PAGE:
"That's all to be worked on," a source close to the putative party said yesterday. "I'm told that the initial response has been very good, very enthusiastic. Now let's hope that all those people out there who have been screaming for something new and different and vibrant will give a few bob so that the party can have a fighting chance when the election is called."
Yesterday the leader of Renua, Lucinda Creighton, said it was "close to impossible" to establish a new party at this stage, especially if it is an autumn election. "I don't know how much Ireland needs another left-wing party and it's a fairly crowed market but I wish them well," she said.
Both Coalition parties will have their manifestos and election teams in place by September, which would facilitate an autumn election, but a senior Labour source said yesterday: "There is an agreement between the Tanaiste and Taoiseach's office that we will go in spring next year." And a Labour minister said: "The far side of Christmas is the preferred option but anything can happen."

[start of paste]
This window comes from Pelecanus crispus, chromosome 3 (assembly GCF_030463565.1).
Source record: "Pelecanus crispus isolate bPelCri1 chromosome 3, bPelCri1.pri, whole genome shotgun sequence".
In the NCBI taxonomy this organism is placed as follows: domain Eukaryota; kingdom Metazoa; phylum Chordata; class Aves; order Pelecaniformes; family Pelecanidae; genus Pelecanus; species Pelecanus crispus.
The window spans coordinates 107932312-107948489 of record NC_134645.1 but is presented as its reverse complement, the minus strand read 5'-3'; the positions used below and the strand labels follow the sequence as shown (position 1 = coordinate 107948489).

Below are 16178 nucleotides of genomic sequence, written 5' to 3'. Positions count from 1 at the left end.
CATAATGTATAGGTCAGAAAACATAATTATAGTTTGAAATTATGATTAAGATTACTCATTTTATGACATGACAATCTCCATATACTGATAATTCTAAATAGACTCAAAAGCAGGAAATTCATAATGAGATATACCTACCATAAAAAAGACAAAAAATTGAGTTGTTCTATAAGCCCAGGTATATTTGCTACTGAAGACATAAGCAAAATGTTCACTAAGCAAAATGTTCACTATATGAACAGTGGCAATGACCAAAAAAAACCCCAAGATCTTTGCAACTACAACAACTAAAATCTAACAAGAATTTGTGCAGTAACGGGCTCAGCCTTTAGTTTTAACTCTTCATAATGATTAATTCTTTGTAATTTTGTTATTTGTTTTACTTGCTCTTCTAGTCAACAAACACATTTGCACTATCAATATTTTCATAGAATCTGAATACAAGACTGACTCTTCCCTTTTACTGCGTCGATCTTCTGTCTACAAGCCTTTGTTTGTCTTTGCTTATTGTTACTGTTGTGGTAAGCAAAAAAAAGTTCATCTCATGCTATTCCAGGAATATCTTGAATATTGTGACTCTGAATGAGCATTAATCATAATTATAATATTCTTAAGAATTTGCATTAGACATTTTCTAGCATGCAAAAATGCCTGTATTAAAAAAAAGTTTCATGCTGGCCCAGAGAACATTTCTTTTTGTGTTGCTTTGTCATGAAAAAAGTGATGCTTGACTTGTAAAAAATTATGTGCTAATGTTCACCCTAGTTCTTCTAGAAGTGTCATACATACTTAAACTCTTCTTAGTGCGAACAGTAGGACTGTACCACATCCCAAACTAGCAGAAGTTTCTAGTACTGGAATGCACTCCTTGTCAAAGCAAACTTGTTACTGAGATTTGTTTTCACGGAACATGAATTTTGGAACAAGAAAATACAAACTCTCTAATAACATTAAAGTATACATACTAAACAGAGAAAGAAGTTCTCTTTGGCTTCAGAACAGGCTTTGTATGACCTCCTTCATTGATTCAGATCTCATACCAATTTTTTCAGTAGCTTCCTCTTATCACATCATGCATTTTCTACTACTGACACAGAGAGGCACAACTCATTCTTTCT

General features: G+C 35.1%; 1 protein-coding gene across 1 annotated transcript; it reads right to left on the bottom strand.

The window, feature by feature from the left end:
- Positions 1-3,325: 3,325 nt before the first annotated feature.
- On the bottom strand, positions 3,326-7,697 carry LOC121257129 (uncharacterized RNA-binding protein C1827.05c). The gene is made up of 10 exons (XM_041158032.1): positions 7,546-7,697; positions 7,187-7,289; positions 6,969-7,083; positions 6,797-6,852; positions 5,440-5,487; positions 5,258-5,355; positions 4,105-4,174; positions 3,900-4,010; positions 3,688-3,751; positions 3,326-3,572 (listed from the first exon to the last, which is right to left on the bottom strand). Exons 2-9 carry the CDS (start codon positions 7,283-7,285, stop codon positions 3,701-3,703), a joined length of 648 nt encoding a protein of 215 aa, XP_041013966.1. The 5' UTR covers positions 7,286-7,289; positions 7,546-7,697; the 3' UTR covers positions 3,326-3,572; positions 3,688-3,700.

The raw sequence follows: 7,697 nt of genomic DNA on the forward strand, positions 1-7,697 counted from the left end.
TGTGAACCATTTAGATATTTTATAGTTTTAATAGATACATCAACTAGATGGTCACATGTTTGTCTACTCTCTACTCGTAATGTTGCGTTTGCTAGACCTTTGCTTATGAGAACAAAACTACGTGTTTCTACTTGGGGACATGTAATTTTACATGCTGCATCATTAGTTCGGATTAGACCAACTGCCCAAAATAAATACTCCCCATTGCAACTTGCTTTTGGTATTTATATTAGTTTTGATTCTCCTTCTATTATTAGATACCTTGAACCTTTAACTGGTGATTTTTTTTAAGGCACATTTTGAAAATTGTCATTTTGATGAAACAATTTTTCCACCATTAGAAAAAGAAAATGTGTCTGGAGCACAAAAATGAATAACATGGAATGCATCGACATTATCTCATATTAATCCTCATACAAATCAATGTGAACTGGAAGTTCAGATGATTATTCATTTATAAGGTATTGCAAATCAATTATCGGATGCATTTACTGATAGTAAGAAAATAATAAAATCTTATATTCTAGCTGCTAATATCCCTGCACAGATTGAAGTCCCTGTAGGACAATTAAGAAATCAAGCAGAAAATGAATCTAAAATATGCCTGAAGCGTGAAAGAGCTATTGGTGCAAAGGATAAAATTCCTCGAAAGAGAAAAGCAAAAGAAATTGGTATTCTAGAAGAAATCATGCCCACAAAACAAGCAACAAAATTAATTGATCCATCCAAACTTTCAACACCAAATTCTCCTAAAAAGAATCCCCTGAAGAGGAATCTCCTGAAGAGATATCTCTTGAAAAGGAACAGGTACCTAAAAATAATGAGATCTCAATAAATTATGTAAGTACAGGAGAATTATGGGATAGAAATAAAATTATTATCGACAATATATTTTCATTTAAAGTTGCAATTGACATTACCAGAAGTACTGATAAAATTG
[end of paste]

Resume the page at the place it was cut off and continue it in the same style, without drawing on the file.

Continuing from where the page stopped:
Senior FG ministers see the new development as potentially positive for themselves."The more Independent candidates in the field, it's the better for us," an FG minister said - a remark that suggests some in government will find it hard to see any grouping of Independents as an actual political party.
"We will come back with over 60 seats and Labour will have 15 and then you will need a couple of Independents after that," the minister said.
Another minister said: "People will be confused by all the options and return to the stability of the established political parties."
Senior FG figures also suggested the party is open to approaching controversial Tipperary TD Michael Lowry to prop up the next government. Galway's Noel Grealish and Kerry's Tom Fleming are also seen as Independent TDs with a good chance of being returned, who could be relied on to support a future Coalition.